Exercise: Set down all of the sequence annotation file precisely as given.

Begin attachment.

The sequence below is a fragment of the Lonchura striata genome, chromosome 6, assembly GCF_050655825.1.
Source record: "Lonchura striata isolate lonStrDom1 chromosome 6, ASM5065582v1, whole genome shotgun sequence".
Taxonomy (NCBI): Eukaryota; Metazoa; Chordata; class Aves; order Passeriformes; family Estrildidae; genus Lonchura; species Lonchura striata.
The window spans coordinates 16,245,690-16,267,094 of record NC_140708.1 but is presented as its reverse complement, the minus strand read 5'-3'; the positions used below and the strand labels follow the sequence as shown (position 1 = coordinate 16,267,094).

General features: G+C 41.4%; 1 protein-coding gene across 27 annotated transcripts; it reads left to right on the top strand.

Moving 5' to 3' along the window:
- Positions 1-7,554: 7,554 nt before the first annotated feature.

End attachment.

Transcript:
The sequence below is a fragment of the Lonchura striata genome, chromosome 6, assembly GCF_050655825.1.
Source record: "Lonchura striata isolate lonStrDom1 chromosome 6, ASM5065582v1, whole genome shotgun sequence".
Taxonomy (NCBI): Eukaryota; Metazoa; Chordata; class Aves; order Passeriformes; family Estrildidae; genus Lonchura; species Lonchura striata.
The window spans coordinates 16,245,690-16,267,094 of record NC_140708.1 but is presented as its reverse complement, the minus strand read 5'-3'; the positions used below and the strand labels follow the sequence as shown (position 1 = coordinate 16,267,094).

General features: G+C 41.4%; 1 protein-coding gene across 27 annotated transcripts; it reads left to right on the top strand.

Moving 5' to 3' along the window:
- Positions 1-7,554: 7,554 nt before the first annotated feature.